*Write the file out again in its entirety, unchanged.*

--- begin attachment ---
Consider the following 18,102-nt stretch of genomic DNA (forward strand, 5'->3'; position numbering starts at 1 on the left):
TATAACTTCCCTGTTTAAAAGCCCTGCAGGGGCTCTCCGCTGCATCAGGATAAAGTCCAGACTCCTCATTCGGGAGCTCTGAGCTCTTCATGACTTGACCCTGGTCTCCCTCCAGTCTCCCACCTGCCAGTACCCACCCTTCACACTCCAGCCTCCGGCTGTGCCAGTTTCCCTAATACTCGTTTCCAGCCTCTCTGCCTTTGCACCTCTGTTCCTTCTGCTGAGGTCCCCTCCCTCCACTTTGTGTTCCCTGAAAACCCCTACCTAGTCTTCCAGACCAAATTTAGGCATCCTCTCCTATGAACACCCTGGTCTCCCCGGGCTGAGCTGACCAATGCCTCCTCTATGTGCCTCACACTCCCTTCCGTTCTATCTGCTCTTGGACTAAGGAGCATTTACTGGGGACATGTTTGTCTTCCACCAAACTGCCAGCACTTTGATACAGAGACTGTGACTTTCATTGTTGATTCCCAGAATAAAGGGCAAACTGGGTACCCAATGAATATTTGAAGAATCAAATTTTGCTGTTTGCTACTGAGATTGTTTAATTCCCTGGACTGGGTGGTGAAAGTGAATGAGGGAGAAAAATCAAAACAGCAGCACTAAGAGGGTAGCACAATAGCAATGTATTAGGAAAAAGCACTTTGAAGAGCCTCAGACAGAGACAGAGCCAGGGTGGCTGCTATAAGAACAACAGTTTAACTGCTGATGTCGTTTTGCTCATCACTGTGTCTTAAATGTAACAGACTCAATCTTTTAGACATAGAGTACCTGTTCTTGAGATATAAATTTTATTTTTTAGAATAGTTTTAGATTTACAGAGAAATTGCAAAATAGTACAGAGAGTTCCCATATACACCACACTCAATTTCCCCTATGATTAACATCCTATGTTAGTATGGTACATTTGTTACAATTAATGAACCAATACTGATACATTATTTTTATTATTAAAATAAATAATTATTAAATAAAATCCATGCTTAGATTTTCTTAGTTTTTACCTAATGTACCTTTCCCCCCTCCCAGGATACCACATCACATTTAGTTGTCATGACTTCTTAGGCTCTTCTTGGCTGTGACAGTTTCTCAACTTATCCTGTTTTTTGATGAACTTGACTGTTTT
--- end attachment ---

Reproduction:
Consider the following 18,102-nt stretch of genomic DNA (forward strand, 5'->3'; position numbering starts at 1 on the left):
TATAACTTCCCTGTTTAAAAGCCCTGCAGGGGCTCTCCGCTGCATCAGGATAAAGTCCAGACTCCTCATTCGGGAGCTCTGAGCTCTTCATGACTTGACCCTGGTCTCCCTCCAGTCTCCCACCTGCCAGTACCCACCCTTCACACTCCAGCCTCCGGCTGTGCCAGTTTCCCTAATACTCGTTTCCAGCCTCTCTGCCTTTGCACCTCTGTTCCTTCTGCTGAGGTCCCCTCCCTCCACTTTGTGTTCCCTGAAAACCCCTACCTAGTCTTCCAGACCAAATTTAGGCATCCTCTCCTATGAACACCCTGGTCTCCCCGGGCTGAGCTGACCAATGCCTCCTCTATGTGCCTCACACTCCCTTCCGTTCTATCTGCTCTTGGACTAAGGAGCATTTACTGGGGACATGTTTGTCTTCCACCAAACTGCCAGCACTTTGATACAGAGACTGTGACTTTCATTGTTGATTCCCAGAATAAAGGGCAAACTGGGTACCCAATGAATATTTGAAGAATCAAATTTTGCTGTTTGCTACTGAGATTGTTTAATTCCCTGGACTGGGTGGTGAAAGTGAATGAGGGAGAAAAATCAAAACAGCAGCACTAAGAGGGTAGCACAATAGCAATGTATTAGGAAAAAGCACTTTGAAGAGCCTCAGACAGAGACAGAGCCAGGGTGGCTGCTATAAGAACAACAGTTTAACTGCTGATGTCGTTTTGCTCATCACTGTGTCTTAAATGTAACAGACTCAATCTTTTAGACATAGAGTACCTGTTCTTGAGATATAAATTTTATTTTTTAGAATAGTTTTAGATTTACAGAGAAATTGCAAAATAGTACAGAGAGTTCCCATATACACCACACTCAATTTCCCCTATGATTAACATCCTATGTTAGTATGGTACATTTGTTACAATTAATGAACCAATACTGATACATTATTTTTATTATTAAAATAAATAATTATTAAATAAAATCCATGCTTAGATTTTCTTAGTTTTTACCTAATGTACCTTTCCCCCCTCCCAGGATACCACATCACATTTAGTTGTCATGACTTCTTAGGCTCTTCTTGGCTGTGACAGTTTCTCAACTTATCCTGTTTTTTGATGAACTTGACTGTTTT